Australian batsman Peter Handscomb acknowledges the crowd after being dismissed for 110 against Pakistan at the SCG yesterday. His average after four Tests is now 89.75.
Australian batsman Peter Handscomb acknowledges the crowd after being dismissed for 110 against Pakistan at the SCG yesterday. His average after four Tests is now 89.75. DAN HIMBRECHTS

Handscomb century sends records tumbling

CRICKET: Peter Handscomb's glorious summer of runs and tons has taken him where no Australian has been before.

His outstanding century against Pakistan at the SCG has taken his average to a mighty 89.75.

No Australian has ever boasted a better average after their first four Tests, eclipsing the 88.40 Mike Hussey averaged at the same stage in his career.

Handscomb's average soared above three figures before he was out in the most bizarre fashion - hit wicket.

His unusual technique of batting deep in the crease hurt the 25-year-old and he was so far back that in guiding on to the off side, he actually clipped the stumps.

Handscomb's extraordinarily consistent start in Test cricket means he has tied a 96-year-old Australian batting record.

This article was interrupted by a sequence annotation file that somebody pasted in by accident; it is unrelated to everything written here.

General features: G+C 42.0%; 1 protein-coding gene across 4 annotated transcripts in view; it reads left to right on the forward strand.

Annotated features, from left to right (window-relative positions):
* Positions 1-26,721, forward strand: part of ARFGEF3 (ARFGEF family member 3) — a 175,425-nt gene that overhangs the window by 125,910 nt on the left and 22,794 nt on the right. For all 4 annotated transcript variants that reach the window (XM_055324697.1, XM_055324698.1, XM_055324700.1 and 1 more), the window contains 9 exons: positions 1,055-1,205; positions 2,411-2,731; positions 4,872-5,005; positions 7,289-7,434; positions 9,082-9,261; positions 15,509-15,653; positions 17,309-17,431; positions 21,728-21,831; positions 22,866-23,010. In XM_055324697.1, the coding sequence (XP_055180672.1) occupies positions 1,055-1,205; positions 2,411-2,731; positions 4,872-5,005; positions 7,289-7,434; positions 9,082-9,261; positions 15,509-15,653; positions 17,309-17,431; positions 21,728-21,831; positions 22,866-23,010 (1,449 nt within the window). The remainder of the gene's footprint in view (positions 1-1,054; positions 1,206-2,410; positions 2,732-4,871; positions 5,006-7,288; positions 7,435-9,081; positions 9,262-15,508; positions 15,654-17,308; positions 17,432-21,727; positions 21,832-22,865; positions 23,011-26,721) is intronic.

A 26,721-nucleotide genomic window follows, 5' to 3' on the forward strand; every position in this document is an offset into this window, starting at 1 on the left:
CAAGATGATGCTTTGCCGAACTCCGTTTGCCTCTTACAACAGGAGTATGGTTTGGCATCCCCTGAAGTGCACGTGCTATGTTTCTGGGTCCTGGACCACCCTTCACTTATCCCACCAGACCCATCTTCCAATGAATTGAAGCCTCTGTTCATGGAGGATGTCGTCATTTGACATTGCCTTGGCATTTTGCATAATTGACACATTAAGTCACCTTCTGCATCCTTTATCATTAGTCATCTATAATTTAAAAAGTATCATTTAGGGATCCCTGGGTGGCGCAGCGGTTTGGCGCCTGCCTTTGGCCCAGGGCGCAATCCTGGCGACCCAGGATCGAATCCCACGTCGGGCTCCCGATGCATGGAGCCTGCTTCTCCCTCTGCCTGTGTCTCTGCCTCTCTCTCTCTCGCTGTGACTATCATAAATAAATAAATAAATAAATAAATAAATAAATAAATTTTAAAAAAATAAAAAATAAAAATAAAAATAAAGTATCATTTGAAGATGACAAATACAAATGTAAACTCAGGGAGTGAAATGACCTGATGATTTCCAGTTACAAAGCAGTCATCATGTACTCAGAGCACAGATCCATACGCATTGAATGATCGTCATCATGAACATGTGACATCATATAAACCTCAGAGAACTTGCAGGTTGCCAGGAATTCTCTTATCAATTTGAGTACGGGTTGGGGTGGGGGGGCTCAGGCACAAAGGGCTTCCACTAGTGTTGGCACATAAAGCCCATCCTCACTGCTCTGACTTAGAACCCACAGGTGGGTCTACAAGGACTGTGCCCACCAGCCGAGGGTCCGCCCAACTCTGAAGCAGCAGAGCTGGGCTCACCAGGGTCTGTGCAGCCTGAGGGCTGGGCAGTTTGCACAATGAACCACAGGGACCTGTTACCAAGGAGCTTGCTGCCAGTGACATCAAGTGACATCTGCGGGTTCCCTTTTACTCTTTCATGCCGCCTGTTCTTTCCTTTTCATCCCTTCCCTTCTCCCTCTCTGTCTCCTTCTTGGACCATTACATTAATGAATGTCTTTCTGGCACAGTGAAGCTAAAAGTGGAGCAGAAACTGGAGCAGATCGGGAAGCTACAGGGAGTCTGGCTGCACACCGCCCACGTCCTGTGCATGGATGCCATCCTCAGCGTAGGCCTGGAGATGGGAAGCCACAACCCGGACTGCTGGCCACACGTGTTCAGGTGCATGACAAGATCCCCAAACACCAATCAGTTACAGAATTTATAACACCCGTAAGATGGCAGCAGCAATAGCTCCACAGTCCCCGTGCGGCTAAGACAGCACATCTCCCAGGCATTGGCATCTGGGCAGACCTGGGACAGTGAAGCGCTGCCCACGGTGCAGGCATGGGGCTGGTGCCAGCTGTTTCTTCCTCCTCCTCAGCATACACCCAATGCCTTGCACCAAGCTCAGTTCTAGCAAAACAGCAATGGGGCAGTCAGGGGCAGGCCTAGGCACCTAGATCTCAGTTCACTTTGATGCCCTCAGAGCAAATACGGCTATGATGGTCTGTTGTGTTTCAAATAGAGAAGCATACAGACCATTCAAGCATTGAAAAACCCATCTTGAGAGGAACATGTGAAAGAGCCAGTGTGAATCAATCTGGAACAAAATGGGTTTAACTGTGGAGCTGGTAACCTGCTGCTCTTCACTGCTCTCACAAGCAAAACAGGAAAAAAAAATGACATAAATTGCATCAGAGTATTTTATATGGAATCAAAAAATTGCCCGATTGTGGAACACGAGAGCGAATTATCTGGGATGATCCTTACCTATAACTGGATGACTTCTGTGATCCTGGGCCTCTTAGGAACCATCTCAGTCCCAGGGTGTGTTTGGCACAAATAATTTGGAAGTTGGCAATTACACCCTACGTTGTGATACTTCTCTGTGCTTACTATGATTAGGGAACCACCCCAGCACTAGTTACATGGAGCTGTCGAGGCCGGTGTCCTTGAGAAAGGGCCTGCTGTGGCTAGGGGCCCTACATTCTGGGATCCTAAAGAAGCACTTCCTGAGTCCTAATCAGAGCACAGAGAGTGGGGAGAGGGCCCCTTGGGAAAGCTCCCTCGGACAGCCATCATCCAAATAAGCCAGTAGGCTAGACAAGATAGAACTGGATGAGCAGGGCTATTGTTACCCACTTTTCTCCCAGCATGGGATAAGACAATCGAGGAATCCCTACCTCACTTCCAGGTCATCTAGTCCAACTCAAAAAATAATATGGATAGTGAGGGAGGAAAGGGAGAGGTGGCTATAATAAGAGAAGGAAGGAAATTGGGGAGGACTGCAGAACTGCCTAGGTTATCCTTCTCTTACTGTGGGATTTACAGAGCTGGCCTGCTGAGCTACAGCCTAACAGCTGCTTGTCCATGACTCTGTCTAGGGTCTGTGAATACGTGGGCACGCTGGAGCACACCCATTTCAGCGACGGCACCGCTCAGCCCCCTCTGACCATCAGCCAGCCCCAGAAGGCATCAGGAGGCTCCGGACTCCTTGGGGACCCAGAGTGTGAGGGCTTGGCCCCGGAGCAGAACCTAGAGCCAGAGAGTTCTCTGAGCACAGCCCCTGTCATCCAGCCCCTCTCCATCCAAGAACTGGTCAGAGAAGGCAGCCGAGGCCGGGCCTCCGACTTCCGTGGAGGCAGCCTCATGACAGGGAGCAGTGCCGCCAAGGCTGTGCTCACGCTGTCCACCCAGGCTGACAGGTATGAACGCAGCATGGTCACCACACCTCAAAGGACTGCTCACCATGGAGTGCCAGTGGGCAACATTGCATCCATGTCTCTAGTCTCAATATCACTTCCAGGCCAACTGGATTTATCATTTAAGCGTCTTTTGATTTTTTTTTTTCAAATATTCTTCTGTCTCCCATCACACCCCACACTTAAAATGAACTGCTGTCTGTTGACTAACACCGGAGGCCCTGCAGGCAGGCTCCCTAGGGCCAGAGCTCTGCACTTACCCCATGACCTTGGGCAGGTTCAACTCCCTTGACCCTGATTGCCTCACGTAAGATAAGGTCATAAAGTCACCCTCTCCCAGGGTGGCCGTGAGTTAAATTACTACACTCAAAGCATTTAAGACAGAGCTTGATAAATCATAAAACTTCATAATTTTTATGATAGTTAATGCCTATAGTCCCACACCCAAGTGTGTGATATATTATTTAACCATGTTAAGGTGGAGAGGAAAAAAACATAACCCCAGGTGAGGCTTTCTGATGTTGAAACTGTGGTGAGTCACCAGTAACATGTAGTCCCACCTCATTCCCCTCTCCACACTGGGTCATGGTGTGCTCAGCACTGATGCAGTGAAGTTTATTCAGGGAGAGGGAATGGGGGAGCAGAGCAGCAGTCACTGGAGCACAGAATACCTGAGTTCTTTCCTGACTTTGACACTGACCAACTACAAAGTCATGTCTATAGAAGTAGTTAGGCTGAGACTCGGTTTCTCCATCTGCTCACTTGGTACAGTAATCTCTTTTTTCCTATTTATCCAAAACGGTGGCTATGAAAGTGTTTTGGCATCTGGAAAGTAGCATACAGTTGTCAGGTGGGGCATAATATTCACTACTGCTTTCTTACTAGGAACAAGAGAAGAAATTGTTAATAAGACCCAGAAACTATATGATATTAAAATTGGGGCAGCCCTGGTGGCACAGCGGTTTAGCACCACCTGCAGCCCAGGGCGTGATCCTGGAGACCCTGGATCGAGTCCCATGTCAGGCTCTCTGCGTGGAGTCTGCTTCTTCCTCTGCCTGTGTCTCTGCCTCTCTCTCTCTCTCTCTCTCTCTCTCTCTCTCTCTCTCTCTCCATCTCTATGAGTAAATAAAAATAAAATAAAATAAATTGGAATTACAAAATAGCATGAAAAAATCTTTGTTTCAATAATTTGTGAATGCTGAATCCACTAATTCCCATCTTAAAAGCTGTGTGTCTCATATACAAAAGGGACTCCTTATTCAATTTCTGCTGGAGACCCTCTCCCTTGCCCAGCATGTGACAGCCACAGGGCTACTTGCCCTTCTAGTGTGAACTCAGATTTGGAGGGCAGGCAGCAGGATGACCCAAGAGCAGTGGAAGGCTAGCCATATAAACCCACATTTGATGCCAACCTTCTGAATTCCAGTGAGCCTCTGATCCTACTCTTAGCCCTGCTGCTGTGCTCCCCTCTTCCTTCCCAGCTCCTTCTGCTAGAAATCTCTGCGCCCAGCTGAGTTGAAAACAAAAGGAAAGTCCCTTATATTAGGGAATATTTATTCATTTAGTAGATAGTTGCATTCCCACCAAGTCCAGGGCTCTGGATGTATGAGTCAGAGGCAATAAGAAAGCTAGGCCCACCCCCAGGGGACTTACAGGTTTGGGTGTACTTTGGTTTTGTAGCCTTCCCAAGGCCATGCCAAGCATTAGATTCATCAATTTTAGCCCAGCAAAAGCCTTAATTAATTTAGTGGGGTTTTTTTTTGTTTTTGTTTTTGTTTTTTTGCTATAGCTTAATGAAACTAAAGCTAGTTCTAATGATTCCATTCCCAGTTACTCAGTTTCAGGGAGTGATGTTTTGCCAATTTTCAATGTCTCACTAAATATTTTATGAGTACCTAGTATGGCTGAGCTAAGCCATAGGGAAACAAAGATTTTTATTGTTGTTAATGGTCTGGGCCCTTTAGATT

His Sydney score took him past 50 for his fourth consecutive Test since debut - matching the effort of Herbie Collins (1920-21), the only other Australian to achieve the feat.

Having started the day on 40, Handscomb went on to make 110 before falling against the bowling of Wahab Riaz.

The Victorian's efforts helped Australia to a mammoth first-innings total of 8-538 declared.

Opener Matt Renshaw fell half an hour into the second day's play, chopping on against Imran Khan.

He departed to a standing ovation from the SCG crowd, having scored a classy 184.

Debutant Hilton Cartwright (37) and wicketkeeper Matthew Wade (29) also made handy contributions.

Renshaw fell just short of becoming the second youngest double-centurion in Test history - and the youngest ever Australian.

At 20 years and 281 days, if Renshaw had reached 200 he would have become the second youngest player after Javed Miandad (19 years and 140 days) to score a Test double-century.

The youngest Australian to achieve the feat was Don Bradman (21 years and 304 days) against England at Lord's in 1930.

Pakistan was in serious strife early in its reply after a two-wicket over from Josh Hazlewood.

Hazlewood dismissed Sharjeel Khan (four) and Babar Azam (none) in the fourth over to leave Pakistan dangling precariously at 2-6.

But Azhar Ali (58 not out) and Younis Khan (64 not out) combined to steady the ship, with Pakistan 2-126 at stumps.

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